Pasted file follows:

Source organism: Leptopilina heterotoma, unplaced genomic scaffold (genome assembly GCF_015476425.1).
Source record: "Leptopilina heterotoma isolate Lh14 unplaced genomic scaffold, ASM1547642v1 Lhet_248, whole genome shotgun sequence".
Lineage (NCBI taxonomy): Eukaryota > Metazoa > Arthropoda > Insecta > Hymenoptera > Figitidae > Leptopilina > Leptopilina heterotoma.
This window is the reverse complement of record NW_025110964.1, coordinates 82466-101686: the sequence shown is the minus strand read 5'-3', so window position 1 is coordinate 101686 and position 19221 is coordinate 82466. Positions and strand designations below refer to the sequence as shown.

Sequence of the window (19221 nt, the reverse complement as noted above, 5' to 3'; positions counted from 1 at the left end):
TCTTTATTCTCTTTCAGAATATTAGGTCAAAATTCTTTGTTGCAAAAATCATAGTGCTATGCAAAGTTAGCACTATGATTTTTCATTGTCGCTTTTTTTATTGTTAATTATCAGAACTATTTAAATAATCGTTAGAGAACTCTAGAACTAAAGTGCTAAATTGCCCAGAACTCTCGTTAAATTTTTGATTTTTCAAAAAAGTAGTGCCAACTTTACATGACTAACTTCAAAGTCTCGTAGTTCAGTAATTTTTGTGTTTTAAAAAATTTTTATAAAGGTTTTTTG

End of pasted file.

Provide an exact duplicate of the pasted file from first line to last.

Source organism: Leptopilina heterotoma, unplaced genomic scaffold (genome assembly GCF_015476425.1).
Source record: "Leptopilina heterotoma isolate Lh14 unplaced genomic scaffold, ASM1547642v1 Lhet_248, whole genome shotgun sequence".
Lineage (NCBI taxonomy): Eukaryota > Metazoa > Arthropoda > Insecta > Hymenoptera > Figitidae > Leptopilina > Leptopilina heterotoma.
This window is the reverse complement of record NW_025110964.1, coordinates 82466-101686: the sequence shown is the minus strand read 5'-3', so window position 1 is coordinate 101686 and position 19221 is coordinate 82466. Positions and strand designations below refer to the sequence as shown.

Sequence of the window (19221 nt, the reverse complement as noted above, 5' to 3'; positions counted from 1 at the left end):
TCTTTATTCTCTTTCAGAATATTAGGTCAAAATTCTTTGTTGCAAAAATCATAGTGCTATGCAAAGTTAGCACTATGATTTTTCATTGTCGCTTTTTTTATTGTTAATTATCAGAACTATTTAAATAATCGTTAGAGAACTCTAGAACTAAAGTGCTAAATTGCCCAGAACTCTCGTTAAATTTTTGATTTTTCAAAAAAGTAGTGCCAACTTTACATGACTAACTTCAAAGTCTCGTAGTTCAGTAATTTTTGTGTTTTAAAAAATTTTTATAAAGGTTTTTTG